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Public Enemy

Jimoon Cole, Nilaja Sun and cast                                  photos by Russ Rowland



                                                            By Ron Cohen


 A provocative and slimmed down adaptation of Ibsen’s drama of civic corruption vibrates with timely relevance


“People who don’t vote should be arrested and charged with evasion of duty,” says a character early on in Public Enemy. It’s only one of several moments that slam you with startling contemporary resonance in Scottish playwright David Harrower’s adaptation of the 1882 masterpiece An Enemy of the People by Norway’s Henrik Ibsen. The Pearl Theatre Company is giving the work an appreciative but occasionally uneven mounting under the direction of artistic director Hal Brooks.


The play’s central figure is Dr. Thomas Stockmann, vigorously portrayed by Jimonn Cole. He discovers that the public health baths, which have been the source of his town’s economic renewal, are fatally polluted and will require a costly rebuilding. Any resemblance to Flint, Michigan, is obviously co-incidental, but the production heightens it by its period-free, if not exactly contemporary, costuming.


Stockmann’s situation is complicated by the fact that his brother Peter (Guiesseppe Jones) is the town mayor. Furthermore, Morten Kill (Dominic Cuskern), the owner of the tannery partly causing the pollution, is the father of Stockmnan’s beloved wife (Nilaja Sun).


Guiesseppe Jones


In short order, Stockmann’s findings are rejected by the town’s officials and citizens, and in his insistence that the baths be immediately shut down, the doctor is labeled an enemy of the people. At the play’s end, Stockmann finds himself and his family standing courageously alone against an outraged citizenry, absorbed with self-interest and defiantly ignoring truth.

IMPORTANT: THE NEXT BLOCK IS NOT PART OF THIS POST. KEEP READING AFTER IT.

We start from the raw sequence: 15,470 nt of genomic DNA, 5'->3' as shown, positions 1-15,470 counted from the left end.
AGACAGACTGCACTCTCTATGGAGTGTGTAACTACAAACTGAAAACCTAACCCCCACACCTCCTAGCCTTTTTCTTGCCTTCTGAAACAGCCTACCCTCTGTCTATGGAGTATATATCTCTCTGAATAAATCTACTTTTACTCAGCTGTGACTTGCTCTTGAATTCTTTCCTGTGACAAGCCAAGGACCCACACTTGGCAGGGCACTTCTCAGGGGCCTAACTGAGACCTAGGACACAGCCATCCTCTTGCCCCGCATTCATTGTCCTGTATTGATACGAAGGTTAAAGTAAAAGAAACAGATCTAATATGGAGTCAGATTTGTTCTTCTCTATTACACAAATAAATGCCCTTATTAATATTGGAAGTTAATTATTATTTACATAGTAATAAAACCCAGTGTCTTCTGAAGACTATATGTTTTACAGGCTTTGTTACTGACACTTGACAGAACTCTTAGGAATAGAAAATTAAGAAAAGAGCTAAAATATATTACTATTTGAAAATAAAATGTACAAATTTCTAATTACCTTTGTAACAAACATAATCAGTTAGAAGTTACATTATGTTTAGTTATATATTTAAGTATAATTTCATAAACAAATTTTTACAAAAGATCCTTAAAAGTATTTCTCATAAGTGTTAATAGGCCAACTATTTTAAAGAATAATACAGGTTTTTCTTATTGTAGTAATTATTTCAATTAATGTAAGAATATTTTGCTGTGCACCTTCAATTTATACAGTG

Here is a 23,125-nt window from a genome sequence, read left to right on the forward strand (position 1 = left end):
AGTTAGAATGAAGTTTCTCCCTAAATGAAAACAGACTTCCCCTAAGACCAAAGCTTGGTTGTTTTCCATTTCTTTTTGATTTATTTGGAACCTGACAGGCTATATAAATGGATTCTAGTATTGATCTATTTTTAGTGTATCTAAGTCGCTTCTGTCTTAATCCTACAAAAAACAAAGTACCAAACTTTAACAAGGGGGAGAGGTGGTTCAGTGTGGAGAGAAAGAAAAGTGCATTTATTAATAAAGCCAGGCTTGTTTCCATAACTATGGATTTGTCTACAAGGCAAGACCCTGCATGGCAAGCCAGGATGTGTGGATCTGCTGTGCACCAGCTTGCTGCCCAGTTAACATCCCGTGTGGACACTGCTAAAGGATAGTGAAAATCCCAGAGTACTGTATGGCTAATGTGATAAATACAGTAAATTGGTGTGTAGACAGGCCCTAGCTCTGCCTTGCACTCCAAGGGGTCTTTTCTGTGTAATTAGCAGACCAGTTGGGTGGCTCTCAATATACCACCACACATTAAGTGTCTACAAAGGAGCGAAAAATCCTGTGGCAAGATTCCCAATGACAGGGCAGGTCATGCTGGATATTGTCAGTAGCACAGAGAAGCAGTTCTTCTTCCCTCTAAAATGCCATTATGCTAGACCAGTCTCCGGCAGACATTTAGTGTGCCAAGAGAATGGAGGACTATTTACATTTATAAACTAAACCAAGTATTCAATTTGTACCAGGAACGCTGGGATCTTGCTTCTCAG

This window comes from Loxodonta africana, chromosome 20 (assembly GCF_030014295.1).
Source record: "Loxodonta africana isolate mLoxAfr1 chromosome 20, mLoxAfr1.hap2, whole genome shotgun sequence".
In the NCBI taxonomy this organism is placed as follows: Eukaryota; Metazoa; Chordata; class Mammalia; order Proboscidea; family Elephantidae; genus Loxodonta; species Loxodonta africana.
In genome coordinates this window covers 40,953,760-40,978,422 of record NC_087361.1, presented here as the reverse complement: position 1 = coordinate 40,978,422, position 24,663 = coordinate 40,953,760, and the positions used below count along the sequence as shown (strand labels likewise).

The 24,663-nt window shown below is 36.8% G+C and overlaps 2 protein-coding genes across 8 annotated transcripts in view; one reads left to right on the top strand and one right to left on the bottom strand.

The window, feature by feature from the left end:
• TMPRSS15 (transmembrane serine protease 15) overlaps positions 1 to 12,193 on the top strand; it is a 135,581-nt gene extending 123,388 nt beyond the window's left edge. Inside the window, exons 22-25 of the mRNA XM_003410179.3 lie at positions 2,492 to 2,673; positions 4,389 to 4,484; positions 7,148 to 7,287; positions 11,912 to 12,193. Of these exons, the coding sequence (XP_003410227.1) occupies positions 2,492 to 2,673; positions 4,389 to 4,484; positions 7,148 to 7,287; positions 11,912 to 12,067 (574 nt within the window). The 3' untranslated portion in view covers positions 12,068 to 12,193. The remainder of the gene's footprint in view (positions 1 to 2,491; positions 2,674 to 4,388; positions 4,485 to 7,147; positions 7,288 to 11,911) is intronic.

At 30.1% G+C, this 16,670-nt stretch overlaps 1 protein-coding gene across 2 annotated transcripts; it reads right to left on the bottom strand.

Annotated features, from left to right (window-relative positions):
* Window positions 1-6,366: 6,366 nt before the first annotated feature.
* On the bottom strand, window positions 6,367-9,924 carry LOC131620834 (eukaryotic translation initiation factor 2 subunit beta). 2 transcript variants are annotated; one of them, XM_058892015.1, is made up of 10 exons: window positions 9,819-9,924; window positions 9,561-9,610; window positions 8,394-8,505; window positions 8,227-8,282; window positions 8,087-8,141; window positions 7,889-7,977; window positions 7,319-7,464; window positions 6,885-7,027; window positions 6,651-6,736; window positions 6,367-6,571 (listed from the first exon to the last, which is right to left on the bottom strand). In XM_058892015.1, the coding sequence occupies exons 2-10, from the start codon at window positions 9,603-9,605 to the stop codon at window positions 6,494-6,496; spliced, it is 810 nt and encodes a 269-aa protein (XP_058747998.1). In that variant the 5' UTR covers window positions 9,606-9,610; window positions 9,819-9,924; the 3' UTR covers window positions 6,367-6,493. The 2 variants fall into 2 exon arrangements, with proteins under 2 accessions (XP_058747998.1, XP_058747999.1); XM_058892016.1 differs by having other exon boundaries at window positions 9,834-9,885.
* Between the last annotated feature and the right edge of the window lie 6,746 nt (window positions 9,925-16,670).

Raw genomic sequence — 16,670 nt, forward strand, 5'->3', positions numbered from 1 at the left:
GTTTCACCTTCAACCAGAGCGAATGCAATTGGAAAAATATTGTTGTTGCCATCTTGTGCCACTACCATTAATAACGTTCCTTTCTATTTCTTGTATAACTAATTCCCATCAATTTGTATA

In both Ibsen’s play and Harrower’s adaptation, Stockmann, however, is not an unflawed hero. He has an ego that sometimes distorts reality.  He believes at first that his report will be greeted by the town with huzzahs and he will be seen as a hero. Later, he proves unable to compromise in anyway with officials in finding a more moderate solution to the problem other than the immediate shutdown.


Harrower’s adaptation cuts away at the vintage verbiage of the original script, and Brooks’ well-paced staging has the show clocking in at about 90 minutes with no intermission. At the same time, though, this tighter writing seems to reveal somewhat uncomfortably the schematics of Ibsen’s plotting, and a mixed bag of performances among the 11-person cast sometimes lends the proceedings the flavor of old-fashioned melodrama. On the plus side, the cast is gratifyingly diverse, racially and gender-wise. The character of a sea captain is transformed into a woman and played with credibility by Carol Schultz, a long-time member of The Pearl company. 


Probably the most provocative element in Harrower’s redo comes in the climactic town hall meeting in which Stockmann reviles the town’s politicians as corrupt and its citizens guilty of a mob mentality which won’t accept the truth of visionary individuals. Harrower reshapes this to a bald and extended screed against the political process of democracy. “Democracy,” Stockmann declares, “has nothing to do with responsible choices but with popular choices…It is the majority voting for ideas that are selfish and egotistical, ideas that promote personal gain over the wellbeing of the planet, ideas which are incapable of creating a long-term future for all of us.”


In contrast to that comment on the importance of voting expressed early in the play by a journalist (who proves to be thoroughly hypocritical), Stockmann goes on to advise his listeners to not vote. “Keep your dignity,” he says. “Don’t take part in this fraudulent system. Join the non-voting party. I never vote. Where does it lead? To the graveyard of civilization.” Cole delivers this rant with an infectious passion and an air of impressive intelligence, so much so that its conclusion, in which Stockmann declares himself to be “an enemy of the majority,” was greeted by hefty and extended applause from the audience at the performance reviewed.


How much of this Harrower (who is best known for his drama Blackbird, recently revived on Broadway) means for us to take to heart is open to question. Is it the playwright or the enraged Stockmann talking? Whatever, it can certainly make you think – maybe even worry -- about our own upcoming election.


Playing at The Pearl Theatre

555 West 42nd Street

212 563 9261

Playing until November 6